“Makasi” is a seven-year-old orphan from Losikito village in Arusha, Tanzania. Makasi is HIV positive and, although he takes his antiretroviral medication as prescribed, last year Masaki became very ill. Noticing his deteriorating health, Masaki’s grandmother took him to see a pastor, who treated Makasi with herbal medicine. When he returned home from his appointment with the pastor, Makasi stopped taking antiretrovirals, as he believed that God had healed him. A few days later, however, he again became very ill. This time, Makasi’s grandmother sent him to Otrumet Health Centre for treatment.
Makasi’s first examination at the health center showed that he was severely emaciated and, for six months, had consistently weighed just 10 kg (22 lbs). The heath center staff also noted that Makasi had shortness of breath, a fever, a cough, and diarrhea. Using a pediatric tuberculosis (TB) score chart and standard operating procedures developed by the USAID-funded Tuberculosis Indefinite Quantity Contract (TB-IQC), the clinicians were able to quickly determine that Makasi was suffering from TB. His doctors initiated TB treatment on August 29, 2011. Makasi completed six months of TB treatment and is now a playful child weighing a healthy 21 kg (46 lbs).
Management Sciences for Health (MSH), in collaboration with the Program for Appropriate Technology in Health (PATH), the Tanzanian Ministry of Health and Social Welfare, and the National TB and Leprosy Program, implements the TB-IQC project in Tanzania.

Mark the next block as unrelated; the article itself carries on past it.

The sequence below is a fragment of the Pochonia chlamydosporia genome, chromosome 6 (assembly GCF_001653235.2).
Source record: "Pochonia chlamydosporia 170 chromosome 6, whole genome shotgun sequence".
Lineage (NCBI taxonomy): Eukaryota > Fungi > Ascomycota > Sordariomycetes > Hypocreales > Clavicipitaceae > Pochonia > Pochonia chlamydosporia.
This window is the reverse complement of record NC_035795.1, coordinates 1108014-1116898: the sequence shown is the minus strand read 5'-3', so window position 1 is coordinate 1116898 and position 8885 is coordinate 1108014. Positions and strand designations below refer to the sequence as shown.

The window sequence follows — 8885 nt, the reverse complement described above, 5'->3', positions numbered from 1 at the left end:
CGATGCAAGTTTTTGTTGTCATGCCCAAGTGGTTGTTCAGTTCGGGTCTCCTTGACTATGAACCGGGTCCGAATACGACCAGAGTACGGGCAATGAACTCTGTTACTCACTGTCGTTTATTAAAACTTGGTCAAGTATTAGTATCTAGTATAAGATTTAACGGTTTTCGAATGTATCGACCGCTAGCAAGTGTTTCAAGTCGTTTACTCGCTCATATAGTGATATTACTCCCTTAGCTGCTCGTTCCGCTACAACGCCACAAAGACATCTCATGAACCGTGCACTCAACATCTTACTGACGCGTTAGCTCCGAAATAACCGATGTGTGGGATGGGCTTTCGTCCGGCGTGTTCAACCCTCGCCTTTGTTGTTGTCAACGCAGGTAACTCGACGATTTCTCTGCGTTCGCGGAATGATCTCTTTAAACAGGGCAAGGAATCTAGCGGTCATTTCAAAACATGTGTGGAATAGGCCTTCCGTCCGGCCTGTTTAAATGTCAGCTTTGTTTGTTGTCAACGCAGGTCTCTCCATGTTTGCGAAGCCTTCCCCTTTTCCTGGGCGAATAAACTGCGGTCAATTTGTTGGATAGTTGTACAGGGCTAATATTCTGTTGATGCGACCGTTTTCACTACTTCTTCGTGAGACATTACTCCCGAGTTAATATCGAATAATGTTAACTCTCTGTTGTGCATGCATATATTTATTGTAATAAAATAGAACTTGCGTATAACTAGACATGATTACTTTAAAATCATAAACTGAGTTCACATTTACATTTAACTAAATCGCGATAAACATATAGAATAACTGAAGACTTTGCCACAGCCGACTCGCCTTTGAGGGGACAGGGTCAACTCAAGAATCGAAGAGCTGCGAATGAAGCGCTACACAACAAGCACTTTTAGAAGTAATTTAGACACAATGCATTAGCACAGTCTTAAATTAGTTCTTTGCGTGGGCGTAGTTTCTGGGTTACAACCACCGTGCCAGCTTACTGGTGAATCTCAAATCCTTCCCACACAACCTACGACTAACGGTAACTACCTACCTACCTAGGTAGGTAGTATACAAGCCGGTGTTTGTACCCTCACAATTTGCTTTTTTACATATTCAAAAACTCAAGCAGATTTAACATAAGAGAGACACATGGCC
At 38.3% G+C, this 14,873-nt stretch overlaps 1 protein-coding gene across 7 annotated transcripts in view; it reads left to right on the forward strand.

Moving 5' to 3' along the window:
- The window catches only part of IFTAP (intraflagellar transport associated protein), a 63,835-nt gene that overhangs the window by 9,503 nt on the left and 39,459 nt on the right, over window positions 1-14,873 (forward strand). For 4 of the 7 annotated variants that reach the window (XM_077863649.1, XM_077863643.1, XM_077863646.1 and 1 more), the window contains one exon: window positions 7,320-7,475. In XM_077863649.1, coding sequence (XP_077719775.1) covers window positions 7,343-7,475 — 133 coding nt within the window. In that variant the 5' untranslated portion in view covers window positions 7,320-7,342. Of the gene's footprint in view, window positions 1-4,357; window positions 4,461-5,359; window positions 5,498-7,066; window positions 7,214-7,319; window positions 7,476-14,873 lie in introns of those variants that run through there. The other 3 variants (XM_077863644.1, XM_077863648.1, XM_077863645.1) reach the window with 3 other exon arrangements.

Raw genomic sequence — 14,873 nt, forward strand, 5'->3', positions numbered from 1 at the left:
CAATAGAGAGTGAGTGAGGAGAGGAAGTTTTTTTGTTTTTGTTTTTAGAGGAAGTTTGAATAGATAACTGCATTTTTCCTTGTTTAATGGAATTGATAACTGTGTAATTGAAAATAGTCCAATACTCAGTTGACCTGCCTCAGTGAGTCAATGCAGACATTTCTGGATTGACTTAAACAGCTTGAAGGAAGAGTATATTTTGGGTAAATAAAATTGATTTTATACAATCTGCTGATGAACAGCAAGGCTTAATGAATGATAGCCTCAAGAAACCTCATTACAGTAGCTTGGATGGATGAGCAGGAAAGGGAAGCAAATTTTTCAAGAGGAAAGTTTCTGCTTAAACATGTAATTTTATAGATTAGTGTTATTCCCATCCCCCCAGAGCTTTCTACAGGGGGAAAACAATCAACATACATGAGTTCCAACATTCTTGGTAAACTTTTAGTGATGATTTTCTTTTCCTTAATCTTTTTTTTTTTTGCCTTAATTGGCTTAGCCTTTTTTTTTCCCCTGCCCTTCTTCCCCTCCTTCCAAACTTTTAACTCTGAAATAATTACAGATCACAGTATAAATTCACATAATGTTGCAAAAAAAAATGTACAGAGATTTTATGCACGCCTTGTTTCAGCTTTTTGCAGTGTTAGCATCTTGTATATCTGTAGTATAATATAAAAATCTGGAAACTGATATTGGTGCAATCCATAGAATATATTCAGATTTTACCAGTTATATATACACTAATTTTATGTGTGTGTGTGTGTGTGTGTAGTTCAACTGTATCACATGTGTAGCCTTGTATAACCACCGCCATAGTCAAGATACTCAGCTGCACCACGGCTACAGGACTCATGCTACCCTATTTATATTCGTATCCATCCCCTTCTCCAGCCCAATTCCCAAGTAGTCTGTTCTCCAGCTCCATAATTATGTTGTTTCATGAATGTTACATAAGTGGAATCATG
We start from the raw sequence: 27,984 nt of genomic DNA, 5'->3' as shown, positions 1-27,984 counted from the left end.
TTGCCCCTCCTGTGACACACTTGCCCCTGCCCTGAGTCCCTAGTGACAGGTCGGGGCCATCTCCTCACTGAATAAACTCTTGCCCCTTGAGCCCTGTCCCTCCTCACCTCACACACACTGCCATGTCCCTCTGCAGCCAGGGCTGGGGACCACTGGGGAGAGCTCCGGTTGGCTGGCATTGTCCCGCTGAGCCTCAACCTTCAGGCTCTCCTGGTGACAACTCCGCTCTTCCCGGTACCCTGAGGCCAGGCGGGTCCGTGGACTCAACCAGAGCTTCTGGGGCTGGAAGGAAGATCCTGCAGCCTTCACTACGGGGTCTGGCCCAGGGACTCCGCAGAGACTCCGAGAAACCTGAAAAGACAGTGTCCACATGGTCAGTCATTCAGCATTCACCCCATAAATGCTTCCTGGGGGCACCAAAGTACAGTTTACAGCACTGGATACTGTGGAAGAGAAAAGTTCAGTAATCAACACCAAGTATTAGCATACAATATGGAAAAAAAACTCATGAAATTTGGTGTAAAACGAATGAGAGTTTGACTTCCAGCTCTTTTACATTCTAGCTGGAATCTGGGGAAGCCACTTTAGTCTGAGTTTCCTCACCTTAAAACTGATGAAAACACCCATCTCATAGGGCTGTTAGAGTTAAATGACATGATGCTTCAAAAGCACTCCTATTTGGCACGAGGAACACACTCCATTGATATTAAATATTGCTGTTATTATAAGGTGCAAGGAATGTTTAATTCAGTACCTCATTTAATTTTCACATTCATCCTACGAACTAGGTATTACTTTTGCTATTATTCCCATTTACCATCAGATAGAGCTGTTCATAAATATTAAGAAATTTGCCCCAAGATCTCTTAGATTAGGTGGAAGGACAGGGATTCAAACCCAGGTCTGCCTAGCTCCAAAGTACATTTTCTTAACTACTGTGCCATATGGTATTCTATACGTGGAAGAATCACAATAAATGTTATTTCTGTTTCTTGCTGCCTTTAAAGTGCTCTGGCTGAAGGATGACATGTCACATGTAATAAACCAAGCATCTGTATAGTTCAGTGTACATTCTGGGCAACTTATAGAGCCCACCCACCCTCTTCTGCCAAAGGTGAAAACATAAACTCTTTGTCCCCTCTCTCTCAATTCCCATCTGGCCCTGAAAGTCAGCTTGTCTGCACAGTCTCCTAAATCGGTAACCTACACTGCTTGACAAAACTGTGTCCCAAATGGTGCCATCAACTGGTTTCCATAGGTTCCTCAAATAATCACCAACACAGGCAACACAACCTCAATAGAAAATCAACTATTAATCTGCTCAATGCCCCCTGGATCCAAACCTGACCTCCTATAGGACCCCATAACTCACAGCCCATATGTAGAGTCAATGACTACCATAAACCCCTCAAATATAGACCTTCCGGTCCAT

From April to September of 2011, these partners pilot tested new standard operating procedures for pediatric TB and job aids at 12 health facilities in Arusha and Meru Districts. These innovative materials helped health care professionals to diagnose Makasi with TB during his stay at the Otrumet Health Centre.
Prior to implementing these tools, children with TB, particularly those with malnutrition, were not easily or accurately diagnosed by health care providers at Otrumet Health Centre. In 2010, for example, providers at Otrumet diagnosed and treated 20 children for TB. In 2011, with the introduction of job aids and standard operating procedures, providers diagnosed 53 children with TB, who otherwise may not have been recognized. The number of detected TB cases has increased by 81 percent in the 12 facilities in Arusha and Meru piloting the TB-IQC tools and strategies.
Masaki is just one of the many children who have and will benefit from TB IQC’s critical health interventions in Tanzania.
Dr Irnei Myemba is TB advisor and MSH TB-IQC country coordinator.